Revise Nondisclosure Agreements to Comply with New Law

By Allen Smith, J.D. May 16, 2016
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Compliance can be a matter of degrees. The new Defend Trade Secrets Act (DTSA) provides employers with a range of options to comply with their notice requirement for whistle-blowers.

Enacted May 11, the law requires notice in new and revised nondisclosure agreements about a whistle-blower’s right to disclose trade secret information to federal enforcement authorities. How employers go about complying with the act will vary depending on their risk tolerance, said Robert Milligan, an attorney with Seyfarth Shaw in Los Angeles and Century City, Calif.

Employers aren’t wasting any time exploring how to proceed, according to Thomas Muccifori, an attorney with Archer & Greiner in Haddonfield, N.J. “We are being inundated with calls from employers already asking what they need to do regarding what revisions they need to make to their nondisclosure, confidentiality and noncompete agreements in order to comply with DTSA,” he said. “DTSA will have an immediate practical impact requiring employers to immediately change their agreements governing trade secrets.”

Language from the Statute

Plug in the language from the statute if you want foolproof compliance, Milligan said. That language states:

“Immunity from Liability for Confidential Disclosure of a Trade Secret to the Government or in a Court Filing:
(1) Immunity—An individual shall not be held criminally or civilly liable under any federal or state trade secret law for the disclosure of a trade secret that—(A) is made—(i) in confidence to a federal, state or local government official, either directly or indirectly, or to an attorney; and (ii) solely for the purpose of reporting or investigating a suspected violation of law; or (B) is made in a complaint or other document filed in a lawsuit or other proceeding, if such filing is made under seal.

(2) Use of Trade Secret Information in Anti-Retaliation Lawsuit—An individual who files a lawsuit for retaliation by an employer for reporting a suspected violation of law may disclose the trade secret to the attorney of the individual and use the trade secret information in the court proceeding, if the individual—(A) files any document containing the trade secret under seal; and (B) does not disclose the trade secret, except pursuant to court order.”

Other Options

That’s a mouthful, though, and some employers want to be more concise. So paraphrasing is another option, Milligan noted. Or an employer might choose to include either the law or the paraphrased language in its whistle-blower policy and merely refer to the policy in a nondisclosure agreement.

It remains to be seen if courts will take a stringent approach and rule that if an employer deviates from the statute’s language, then the whistle-blower immunity language will be deemed invalid.

Another consideration: The law provides a great opportunity for businesses to review their nondisclosure agreements and think about what they want to accomplish, Milligan added. Are things identified in the agreement as confidential really confidential? If not, they should be taken out. Are some parts of the agreement ambiguous? If so, they should be clarified.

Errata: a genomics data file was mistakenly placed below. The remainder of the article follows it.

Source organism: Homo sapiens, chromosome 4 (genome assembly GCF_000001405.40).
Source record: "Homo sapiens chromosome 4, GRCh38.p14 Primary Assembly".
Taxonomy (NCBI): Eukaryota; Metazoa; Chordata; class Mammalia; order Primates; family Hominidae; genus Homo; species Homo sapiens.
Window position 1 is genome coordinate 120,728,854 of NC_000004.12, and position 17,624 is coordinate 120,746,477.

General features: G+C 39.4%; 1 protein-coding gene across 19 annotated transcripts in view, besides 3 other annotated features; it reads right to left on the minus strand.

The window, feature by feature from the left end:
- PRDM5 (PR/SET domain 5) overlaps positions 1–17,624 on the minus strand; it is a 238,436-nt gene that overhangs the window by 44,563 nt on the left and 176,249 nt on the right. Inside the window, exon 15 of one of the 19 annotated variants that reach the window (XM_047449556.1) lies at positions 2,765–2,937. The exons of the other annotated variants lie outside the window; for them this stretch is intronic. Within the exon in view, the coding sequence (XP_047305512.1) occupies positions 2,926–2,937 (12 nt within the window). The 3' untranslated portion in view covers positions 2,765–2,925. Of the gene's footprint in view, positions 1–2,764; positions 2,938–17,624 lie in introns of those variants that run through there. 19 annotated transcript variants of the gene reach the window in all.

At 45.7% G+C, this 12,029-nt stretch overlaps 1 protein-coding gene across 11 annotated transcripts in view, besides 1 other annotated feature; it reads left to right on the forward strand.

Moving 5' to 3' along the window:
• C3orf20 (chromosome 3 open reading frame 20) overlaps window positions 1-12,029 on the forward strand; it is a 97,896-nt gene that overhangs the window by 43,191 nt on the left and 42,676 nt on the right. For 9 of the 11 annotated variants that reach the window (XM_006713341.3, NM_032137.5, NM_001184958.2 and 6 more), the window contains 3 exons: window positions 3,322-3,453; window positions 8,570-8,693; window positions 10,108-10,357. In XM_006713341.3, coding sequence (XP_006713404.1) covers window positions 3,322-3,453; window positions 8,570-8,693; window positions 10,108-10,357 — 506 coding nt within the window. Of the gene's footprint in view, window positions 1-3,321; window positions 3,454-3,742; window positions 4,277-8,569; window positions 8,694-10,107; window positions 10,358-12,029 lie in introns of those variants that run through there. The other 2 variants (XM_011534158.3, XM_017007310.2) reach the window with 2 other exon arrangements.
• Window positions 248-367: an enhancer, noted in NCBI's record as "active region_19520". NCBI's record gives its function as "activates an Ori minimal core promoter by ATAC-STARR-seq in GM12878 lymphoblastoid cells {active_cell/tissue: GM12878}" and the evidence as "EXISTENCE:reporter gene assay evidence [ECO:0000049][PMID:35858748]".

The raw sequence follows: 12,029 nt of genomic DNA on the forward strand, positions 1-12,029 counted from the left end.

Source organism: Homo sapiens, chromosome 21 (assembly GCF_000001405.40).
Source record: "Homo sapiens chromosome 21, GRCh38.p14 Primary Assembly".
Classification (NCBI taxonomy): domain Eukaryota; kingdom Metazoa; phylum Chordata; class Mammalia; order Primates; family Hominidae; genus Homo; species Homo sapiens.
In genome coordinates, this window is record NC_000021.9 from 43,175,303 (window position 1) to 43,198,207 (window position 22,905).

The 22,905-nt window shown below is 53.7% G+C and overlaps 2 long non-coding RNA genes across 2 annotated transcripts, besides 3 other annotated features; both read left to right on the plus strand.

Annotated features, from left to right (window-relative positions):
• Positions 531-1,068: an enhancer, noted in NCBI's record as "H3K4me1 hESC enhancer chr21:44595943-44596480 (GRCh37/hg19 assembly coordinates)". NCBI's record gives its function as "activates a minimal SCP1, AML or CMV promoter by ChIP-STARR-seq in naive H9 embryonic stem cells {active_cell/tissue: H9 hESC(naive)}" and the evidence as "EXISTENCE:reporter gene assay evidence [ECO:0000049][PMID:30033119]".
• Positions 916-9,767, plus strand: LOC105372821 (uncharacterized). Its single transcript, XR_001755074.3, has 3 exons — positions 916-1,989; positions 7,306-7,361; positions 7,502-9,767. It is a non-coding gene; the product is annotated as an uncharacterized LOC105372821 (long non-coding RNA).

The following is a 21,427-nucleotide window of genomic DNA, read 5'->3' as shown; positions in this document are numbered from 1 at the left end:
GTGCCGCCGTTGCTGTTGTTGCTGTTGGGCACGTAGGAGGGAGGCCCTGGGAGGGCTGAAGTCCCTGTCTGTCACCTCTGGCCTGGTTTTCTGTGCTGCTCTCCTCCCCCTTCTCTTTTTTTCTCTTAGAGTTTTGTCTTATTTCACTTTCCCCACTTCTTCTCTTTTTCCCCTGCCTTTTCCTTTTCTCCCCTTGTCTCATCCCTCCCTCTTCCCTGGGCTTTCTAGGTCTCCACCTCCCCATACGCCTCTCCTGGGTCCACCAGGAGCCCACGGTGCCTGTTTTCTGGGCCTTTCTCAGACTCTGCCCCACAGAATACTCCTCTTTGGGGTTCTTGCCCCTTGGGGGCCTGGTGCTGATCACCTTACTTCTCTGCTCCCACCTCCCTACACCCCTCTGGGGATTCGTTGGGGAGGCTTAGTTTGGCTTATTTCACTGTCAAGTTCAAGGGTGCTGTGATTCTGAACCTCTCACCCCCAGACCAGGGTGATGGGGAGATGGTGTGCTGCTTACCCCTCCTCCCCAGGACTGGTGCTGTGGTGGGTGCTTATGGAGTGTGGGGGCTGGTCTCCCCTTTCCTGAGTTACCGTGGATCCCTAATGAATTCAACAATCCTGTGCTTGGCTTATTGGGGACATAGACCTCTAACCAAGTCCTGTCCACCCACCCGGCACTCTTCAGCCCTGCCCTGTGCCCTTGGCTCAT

Lawsuits in Federal Court

Though the whistle-blower immunity provisions will have the most immediate impact on HR, they actually were last-minute add-ons to the law, Milligan said.

The act’s main goal was to permit trade secret owners to bring private rights of action in federal court against those misappropriating trade secrets.

“With a more robust staff and greater experience on the bench, including with respect to having original jurisdiction over intellectual property matters, federal judges are generally better equipped to efficiently, consistently and fairly deal with the complexities of trade secret claims, particularly at the temporary restraining order and preliminary injunction stage,” said Tobias Schlueter, an attorney with Ogletree Deakins in Chicago. By suing in federal court, employers will be able to bypass all of the differences in trade secret litigation at the state level.

A new ex parte—meaning without notice or an answer from the accused party—seizure provision will give would-be domestic thieves significant pause, Schlueter added. “The Economic Espionage Act provides seizure rights if there is evidence that the trade secrets are being taken out of the country,” he noted. “But it does not apply to domestic misappropriation. This left companies with almost no ability to achieve early seizure of property to prevent the dissemination of their trade secrets. The DTSA fixes that limitation.”

He noted that any property that could disseminate trade secrets can be seized, including smartphones, computers, hard drives, flash drives, cloud storage, e-mail accounts, or Internet sites or contents.

Critical Role

“HR will remain the front-line defenses for the protection of trade secrets,” said Peter Steinmeyer, an attorney with Epstein Becker Green in Chicago. He said that whether through confidentiality clauses or agreements, employee training or exit interviews, HR plays a critical role as it:

  • Educates employees about what constitutes a trade secret and how trade secrets are protected.
  • Reminds departing employees of their continuing duties to protect trade secrets.
  • Has ever-vigilant eyes and ears open for any signs of trade secret theft.

Allen Smith, J.D., is the manager of workplace law content for SHRM. Follow him @SHRMlegaleditor.

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